The need for quality early learning and development opportunities in California remains largely unmet, despite investments made to improve programs. Just 6% of spaces in licensed child care and development centers are available for infants and toddlers under age two. Only half of three- and four-year-old children in economically disadvantaged families attend center-based preschool programs. And the quality of these settings runs the gamut, from poor to excellent. The well-being of the state’s youngest children depends on increased access to more quality early learning opportunities and the development of a coordinated, comprehensive system of services that can assist young children and their families.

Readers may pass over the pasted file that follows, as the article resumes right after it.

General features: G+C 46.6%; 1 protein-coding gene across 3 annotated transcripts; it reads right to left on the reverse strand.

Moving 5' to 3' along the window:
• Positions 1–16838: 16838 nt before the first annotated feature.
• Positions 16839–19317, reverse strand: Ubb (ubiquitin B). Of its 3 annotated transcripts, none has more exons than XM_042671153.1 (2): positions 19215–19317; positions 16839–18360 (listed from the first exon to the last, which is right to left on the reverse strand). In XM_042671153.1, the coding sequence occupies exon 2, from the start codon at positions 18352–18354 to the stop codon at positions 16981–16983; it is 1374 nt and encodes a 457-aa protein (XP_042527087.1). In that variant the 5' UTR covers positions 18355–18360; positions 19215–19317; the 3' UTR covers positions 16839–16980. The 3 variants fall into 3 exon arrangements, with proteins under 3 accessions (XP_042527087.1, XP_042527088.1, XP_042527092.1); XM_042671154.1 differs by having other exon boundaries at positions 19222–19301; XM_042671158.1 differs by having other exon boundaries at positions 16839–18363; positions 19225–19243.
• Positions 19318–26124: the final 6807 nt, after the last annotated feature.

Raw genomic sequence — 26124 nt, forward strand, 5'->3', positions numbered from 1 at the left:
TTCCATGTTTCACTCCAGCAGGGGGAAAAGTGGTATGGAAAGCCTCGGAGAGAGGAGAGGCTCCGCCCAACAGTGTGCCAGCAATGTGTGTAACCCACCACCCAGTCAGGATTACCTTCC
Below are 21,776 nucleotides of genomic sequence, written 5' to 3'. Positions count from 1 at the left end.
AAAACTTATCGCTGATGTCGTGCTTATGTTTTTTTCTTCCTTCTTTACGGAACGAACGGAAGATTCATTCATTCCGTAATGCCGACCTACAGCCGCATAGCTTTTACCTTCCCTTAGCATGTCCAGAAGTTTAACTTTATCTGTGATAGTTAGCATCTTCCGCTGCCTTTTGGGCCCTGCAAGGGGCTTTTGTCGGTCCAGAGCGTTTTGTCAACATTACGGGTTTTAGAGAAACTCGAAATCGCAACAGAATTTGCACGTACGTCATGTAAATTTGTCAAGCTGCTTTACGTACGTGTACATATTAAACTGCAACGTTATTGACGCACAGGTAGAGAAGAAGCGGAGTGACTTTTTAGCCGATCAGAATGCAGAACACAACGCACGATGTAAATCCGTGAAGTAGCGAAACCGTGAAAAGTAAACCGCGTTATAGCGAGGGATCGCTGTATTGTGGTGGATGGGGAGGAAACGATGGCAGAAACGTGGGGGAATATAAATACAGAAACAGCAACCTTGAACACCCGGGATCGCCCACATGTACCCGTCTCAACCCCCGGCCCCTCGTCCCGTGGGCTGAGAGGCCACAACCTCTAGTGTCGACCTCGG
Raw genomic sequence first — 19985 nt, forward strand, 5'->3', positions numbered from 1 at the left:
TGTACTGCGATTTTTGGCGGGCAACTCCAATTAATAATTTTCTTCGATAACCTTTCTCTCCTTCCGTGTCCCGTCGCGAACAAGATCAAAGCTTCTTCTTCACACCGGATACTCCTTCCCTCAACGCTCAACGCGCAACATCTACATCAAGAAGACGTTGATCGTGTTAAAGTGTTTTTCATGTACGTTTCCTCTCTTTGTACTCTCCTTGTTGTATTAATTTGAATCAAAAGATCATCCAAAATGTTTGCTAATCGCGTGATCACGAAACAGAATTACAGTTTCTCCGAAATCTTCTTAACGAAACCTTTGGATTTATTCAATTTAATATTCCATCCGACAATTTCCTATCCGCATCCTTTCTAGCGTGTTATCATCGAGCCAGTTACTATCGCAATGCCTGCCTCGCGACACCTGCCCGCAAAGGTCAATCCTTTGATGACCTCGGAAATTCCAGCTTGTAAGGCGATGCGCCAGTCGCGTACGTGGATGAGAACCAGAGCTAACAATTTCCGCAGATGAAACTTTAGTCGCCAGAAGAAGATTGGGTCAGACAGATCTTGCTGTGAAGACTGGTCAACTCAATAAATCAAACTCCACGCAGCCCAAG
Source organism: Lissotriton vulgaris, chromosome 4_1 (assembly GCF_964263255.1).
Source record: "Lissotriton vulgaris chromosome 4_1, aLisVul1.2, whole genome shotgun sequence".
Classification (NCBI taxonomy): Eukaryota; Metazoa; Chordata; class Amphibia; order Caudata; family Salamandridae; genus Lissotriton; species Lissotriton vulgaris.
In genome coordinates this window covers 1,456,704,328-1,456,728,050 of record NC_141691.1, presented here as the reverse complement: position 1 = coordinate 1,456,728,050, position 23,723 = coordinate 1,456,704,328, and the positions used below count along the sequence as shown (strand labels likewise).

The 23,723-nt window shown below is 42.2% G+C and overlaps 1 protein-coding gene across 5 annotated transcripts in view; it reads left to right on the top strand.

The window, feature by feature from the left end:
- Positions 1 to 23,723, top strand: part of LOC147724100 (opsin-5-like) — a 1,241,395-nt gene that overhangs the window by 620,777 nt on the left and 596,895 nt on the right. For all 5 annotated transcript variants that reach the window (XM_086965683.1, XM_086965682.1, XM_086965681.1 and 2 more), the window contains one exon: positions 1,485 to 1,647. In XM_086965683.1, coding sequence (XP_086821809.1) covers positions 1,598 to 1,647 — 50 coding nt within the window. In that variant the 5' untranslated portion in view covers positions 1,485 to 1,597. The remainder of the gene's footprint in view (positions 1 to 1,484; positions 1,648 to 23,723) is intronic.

This guide is intended as a resource for the Early Learner Advisory Committee (ELAC) and California policymakers, to help them navigate the state’s numerous early learning and development programs and services, and range of available funding streams.